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The University Star

The Student News Site of Texas State University

The University Star

The Student News Site of Texas State University

The University Star

The cycle: From student to coach

Carly Earnest
Texas State senior setter Ryann Torres (14) and junior defensive specialist Jacqueline Lee (7) discuss strategy with fellow teammates, Thursday, Aug. 19, 2023, at Strahan Arena.

For the past decade, sports have provided a platform for many different talented athletes across the nation, and two Texas State volleyball players have decided to use their platform to guide and motivate younger athletes through the world of coaching.

The United Volleyball Association has allowed junior defensive specialist Jacqueline Lee and senior setter Ryann Torres the opportunity to grow as coaches and help younger kids understand what it’s like to be a Division I collegiate athlete.

Both Torres and Lee serve as assistant coaches with the United VBA and find it rewarding when they can help teach and motivate a young group of athletes aspiring to be like them.

Torres initially began coaching a year ago to help grow her love for the game of volleyball and found a much more important goal in the process of working so closely with kids.

“The big picture is all about building great people,” Torres said. “Sports have great instilled qualities that can be used and last forever, so I think being able to teach them young will help them be more prepared in the future.”

Lee first began training and teaching others since her senior year of high school and has been involved with the United VBA serving as an assistant coach for three years now. She said what defines her work is not her success as a coach, but instead, her players’ success.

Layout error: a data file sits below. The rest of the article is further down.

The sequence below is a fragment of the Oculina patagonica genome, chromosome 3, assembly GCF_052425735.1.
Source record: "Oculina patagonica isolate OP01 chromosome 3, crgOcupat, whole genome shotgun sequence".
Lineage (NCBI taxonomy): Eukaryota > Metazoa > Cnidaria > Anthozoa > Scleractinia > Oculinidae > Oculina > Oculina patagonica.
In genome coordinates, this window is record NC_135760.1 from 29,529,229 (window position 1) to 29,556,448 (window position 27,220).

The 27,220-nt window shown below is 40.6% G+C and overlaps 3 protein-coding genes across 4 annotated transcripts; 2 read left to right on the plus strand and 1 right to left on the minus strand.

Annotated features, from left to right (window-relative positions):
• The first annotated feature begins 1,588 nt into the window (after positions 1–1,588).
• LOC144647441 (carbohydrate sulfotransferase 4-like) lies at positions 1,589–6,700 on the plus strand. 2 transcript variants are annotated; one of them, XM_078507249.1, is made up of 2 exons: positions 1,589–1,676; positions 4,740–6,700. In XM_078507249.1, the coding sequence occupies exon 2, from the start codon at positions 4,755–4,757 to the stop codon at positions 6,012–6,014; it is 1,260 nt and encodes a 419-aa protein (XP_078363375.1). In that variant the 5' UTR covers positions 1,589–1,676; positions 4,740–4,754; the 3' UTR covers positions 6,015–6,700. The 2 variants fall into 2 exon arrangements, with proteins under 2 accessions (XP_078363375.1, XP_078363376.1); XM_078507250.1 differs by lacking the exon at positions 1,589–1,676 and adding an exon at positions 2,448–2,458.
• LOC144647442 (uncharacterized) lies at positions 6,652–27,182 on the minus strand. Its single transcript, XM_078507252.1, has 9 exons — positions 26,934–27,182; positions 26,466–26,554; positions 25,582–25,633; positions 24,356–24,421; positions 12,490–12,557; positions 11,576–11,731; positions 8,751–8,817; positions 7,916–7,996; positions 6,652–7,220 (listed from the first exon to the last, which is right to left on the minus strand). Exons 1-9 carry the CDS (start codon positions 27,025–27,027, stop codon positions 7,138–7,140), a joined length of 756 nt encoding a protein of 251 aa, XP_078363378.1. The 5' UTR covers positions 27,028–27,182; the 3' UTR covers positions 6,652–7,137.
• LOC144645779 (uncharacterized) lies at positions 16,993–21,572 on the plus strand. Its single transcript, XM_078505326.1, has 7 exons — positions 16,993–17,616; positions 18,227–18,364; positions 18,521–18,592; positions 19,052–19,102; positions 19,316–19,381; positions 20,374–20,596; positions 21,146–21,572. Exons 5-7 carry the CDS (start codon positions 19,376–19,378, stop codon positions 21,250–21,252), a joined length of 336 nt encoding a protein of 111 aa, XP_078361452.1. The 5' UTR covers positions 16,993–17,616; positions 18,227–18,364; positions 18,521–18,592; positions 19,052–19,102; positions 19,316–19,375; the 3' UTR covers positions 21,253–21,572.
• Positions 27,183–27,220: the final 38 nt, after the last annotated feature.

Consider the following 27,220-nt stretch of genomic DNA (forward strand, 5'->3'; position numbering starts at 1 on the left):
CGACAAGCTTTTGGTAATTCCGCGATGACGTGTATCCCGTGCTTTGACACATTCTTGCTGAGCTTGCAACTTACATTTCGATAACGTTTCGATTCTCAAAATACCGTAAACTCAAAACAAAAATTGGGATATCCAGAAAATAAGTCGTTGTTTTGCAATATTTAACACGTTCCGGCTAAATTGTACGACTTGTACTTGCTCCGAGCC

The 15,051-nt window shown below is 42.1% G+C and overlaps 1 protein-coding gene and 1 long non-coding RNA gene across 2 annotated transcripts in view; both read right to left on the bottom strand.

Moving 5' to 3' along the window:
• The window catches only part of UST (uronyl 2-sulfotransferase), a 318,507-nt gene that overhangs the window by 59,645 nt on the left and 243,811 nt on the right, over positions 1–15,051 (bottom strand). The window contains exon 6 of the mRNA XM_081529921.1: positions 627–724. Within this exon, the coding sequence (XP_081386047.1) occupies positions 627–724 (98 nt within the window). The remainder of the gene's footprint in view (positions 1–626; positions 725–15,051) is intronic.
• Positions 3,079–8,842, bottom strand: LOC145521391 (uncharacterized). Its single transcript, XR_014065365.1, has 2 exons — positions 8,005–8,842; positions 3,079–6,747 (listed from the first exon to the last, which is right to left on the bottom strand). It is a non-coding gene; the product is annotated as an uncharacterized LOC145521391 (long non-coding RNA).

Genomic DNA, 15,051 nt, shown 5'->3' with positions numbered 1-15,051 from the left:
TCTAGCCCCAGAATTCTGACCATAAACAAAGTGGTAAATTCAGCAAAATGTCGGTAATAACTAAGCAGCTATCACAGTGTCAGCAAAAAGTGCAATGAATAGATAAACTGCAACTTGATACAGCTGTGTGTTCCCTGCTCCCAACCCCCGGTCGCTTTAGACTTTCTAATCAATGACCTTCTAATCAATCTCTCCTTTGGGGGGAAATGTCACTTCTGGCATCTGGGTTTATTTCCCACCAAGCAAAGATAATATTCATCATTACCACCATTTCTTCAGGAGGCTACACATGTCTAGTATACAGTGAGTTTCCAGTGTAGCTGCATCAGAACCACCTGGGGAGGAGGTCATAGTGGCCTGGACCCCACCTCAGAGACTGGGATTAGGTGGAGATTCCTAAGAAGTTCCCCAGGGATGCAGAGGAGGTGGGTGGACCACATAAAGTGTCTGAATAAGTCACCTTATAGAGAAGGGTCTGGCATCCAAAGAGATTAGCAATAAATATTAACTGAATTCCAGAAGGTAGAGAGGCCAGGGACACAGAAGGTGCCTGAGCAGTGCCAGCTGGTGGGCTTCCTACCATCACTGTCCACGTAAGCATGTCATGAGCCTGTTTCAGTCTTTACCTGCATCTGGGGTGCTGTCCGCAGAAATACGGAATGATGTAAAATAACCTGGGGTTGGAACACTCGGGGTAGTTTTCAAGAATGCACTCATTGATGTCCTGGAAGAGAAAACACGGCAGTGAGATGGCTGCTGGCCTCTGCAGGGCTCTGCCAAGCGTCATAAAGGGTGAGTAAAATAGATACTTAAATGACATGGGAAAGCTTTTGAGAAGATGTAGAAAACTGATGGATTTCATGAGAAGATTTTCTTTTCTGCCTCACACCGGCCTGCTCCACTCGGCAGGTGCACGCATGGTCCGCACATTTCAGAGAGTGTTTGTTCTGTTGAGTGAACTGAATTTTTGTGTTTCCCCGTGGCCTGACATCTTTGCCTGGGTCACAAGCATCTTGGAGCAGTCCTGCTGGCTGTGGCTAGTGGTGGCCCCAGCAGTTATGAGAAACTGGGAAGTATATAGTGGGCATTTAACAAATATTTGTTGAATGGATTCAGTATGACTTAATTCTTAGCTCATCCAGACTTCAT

“My coaching philosophy is ‘How can I take my experiences and apply them to these kids who are going through the same thing and make it better for them?’” Lee said. “I want to put these kids in the best position possible, so they don’t have to struggle in the ways that I did.”

Texas State head volleyball coach Sean Huiet said he sees the value in players practicing their coaching ability. Not only does it benefit the Texas State players who practice coaching, but also the children who are involved.

“We love giving back to our community and Ryann and Jackie do a great job representing our program,” Huiet said. “It’s great to see them being role models for the next generation; not only does it help them for their careers, but it also helps with learning leadership skills for our team as well.”

Since joining the United VBA, Torres has gained a different perspective on coaching and what it’s like being a young student while having a role model figure to learn from.

“I was once a young volleyball player that had viewed older athletes so intriguing, so being on the other side of it now is something that I wouldn’t trade for anything,” Torres said.

Game days at Strahan Arena also show exactly the kind of inspiration these players have passed onto the younger generation, as the stadium is filled nightly with young fans and aspiring collegiate athletes.

Lee said that her favorite part is hearing the young fans scream her name in the crowd, and understands how important it is to remain a good role model for the kids.

“You don’t realize how important your work is on a small or large scale until you see those kids lining up on autograph day and telling you they loved your energy on the court,” Lee said. “That’s awesome because even when I’m not having the best game, it can be really uplifting.”

Huiet realizes the growth coaching can offer these young girls and believes that the benefits of learning from athletes at the collegiate level can certainly help them grow on and off the court.

“It allows them to show younger athletes what it takes to play at our level and the hard work it took to get here,” Huiet said. “The other part I love is watching the young ones realize that our athletes are human— they like to laugh, have fun, make mistakes and were once doing these camps as well.”

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